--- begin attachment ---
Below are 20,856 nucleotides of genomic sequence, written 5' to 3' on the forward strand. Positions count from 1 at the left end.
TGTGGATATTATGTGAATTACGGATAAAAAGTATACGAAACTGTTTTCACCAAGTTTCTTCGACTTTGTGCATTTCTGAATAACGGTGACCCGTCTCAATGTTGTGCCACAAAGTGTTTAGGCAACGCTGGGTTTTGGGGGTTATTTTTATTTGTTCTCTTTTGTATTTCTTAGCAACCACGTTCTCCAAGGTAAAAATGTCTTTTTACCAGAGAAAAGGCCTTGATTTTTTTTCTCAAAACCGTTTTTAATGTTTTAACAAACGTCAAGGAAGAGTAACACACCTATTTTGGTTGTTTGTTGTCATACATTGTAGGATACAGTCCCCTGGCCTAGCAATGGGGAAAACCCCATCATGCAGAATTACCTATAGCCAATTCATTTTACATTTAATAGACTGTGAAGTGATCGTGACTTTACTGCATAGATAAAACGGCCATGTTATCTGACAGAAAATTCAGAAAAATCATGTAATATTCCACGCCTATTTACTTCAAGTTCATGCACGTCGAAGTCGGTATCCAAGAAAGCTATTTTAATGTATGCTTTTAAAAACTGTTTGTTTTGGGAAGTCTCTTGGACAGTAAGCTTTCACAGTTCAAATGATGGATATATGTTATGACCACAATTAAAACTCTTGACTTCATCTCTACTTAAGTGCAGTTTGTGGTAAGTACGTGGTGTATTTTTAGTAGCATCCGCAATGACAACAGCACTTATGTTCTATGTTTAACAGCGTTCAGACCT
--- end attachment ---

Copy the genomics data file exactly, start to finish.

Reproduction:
Below are 20,856 nucleotides of genomic sequence, written 5' to 3' on the forward strand. Positions count from 1 at the left end.
TGTGGATATTATGTGAATTACGGATAAAAAGTATACGAAACTGTTTTCACCAAGTTTCTTCGACTTTGTGCATTTCTGAATAACGGTGACCCGTCTCAATGTTGTGCCACAAAGTGTTTAGGCAACGCTGGGTTTTGGGGGTTATTTTTATTTGTTCTCTTTTGTATTTCTTAGCAACCACGTTCTCCAAGGTAAAAATGTCTTTTTACCAGAGAAAAGGCCTTGATTTTTTTTCTCAAAACCGTTTTTAATGTTTTAACAAACGTCAAGGAAGAGTAACACACCTATTTTGGTTGTTTGTTGTCATACATTGTAGGATACAGTCCCCTGGCCTAGCAATGGGGAAAACCCCATCATGCAGAATTACCTATAGCCAATTCATTTTACATTTAATAGACTGTGAAGTGATCGTGACTTTACTGCATAGATAAAACGGCCATGTTATCTGACAGAAAATTCAGAAAAATCATGTAATATTCCACGCCTATTTACTTCAAGTTCATGCACGTCGAAGTCGGTATCCAAGAAAGCTATTTTAATGTATGCTTTTAAAAACTGTTTGTTTTGGGAAGTCTCTTGGACAGTAAGCTTTCACAGTTCAAATGATGGATATATGTTATGACCACAATTAAAACTCTTGACTTCATCTCTACTTAAGTGCAGTTTGTGGTAAGTACGTGGTGTATTTTTAGTAGCATCCGCAATGACAACAGCACTTATGTTCTATGTTTAACAGCGTTCAGACCT